TENS and Electrothermal Therapy for Pain Management
TENS Therapy for Pain Management Introduction
The most common form of electrical stimulation used for pain management is transcutaneous electrical nerve stimulation (TENS) therapy, which provides short-term pain relief. Electrical nerve stimulation and electrothermal therapy are used to relieve pain associated with various conditions, including back pain. Intradiscal electrothermal therapy (IDET) is a treatment option for people with low back pain resulting from intervertebral disc problems.
TENS Therapy for Pain Management
In TENS therapy for pain management, a small, battery-operated device delivers low-voltage electrical current through the skin via electrodes placed near the source of pain. The electricity from the electrodes stimulates nerves in the affected area and sends signals to the brain that "scramble" normal pain perception. TENS is not painful and may be effective therapy to mask pain such as diabetic neuropathy. However, TENS for chronic low back pain is not effective and cannot be recommended, the American Academy of Neurology (AAN) now says.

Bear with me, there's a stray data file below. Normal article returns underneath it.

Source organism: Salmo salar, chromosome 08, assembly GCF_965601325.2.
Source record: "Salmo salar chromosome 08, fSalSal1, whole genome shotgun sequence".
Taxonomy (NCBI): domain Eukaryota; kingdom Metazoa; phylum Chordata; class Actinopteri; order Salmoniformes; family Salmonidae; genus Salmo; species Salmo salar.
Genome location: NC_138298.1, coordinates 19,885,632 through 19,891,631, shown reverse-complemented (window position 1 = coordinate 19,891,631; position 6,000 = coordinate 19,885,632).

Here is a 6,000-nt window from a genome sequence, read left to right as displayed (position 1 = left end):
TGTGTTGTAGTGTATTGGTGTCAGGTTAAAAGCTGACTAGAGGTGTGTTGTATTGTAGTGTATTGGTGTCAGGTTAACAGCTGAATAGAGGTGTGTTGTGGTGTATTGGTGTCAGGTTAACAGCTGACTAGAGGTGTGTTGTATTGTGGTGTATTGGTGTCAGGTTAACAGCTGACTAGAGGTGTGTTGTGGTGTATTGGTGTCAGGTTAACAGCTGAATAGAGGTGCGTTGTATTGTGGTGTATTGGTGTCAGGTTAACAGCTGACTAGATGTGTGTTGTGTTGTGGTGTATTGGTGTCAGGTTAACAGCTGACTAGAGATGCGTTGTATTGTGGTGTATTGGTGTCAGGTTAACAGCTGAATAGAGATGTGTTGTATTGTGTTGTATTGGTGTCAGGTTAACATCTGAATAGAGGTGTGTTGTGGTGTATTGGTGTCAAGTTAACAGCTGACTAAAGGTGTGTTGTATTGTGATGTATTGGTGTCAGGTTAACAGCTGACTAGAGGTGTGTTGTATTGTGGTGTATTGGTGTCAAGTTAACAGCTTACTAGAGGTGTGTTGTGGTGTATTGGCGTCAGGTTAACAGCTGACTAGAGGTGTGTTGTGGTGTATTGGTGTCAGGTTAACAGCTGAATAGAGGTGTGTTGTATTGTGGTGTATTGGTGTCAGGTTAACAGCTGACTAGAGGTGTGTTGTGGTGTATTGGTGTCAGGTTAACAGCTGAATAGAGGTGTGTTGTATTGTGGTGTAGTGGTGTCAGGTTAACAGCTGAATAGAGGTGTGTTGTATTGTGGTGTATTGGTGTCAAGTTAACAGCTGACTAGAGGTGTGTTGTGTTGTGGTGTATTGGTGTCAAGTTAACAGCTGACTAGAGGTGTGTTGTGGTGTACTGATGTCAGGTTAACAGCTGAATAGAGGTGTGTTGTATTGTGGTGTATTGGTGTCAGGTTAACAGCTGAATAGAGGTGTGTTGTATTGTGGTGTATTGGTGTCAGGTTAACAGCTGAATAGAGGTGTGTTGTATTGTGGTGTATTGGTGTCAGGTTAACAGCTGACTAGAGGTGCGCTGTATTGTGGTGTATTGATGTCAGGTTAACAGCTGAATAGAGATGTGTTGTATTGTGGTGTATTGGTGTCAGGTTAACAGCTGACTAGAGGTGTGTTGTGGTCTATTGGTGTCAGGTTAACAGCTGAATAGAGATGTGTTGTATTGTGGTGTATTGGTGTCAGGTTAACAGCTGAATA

Intradiscal Electrothermal Therapy (IDET)
Intervertebral discs act as cushions between the vertebrae. Sometimes the discs can become damaged and cause pain. IDET uses heat to modify the nerve fibers of a spinal disc and to destroy pain receptors in the area. In this procedure, a wire called an electrothermal catheter is placed through an incision in the disc. An electrical current passes through the wire, heating a small outer portion of the disc to a temperature of 90 degrees Celsius.
IDET is performed as an outpatient procedure while the patient is awake and under a local anesthesia. Early studies indicate that some patients may have continued pain relief for up to six months or longer. The long-term effects of this procedure on the disc have not been determined.
Radiofrequency Discal Nucleoplasty
Radiofrequency discal nucleoplasty is a newer procedure which utilizes a radio frequency probe instead of heating wire to disintegrate a small portion of the central disc material. The result of this intervention is partial decompression of the disc, which may help relieve pain caused by bulging discs pressing on nearby spinal nerve roots.
WebMD Medical Reference
Last Editorial Review: 2/10/2010
Get the latest health and medical information delivered direct to your inbox FREE!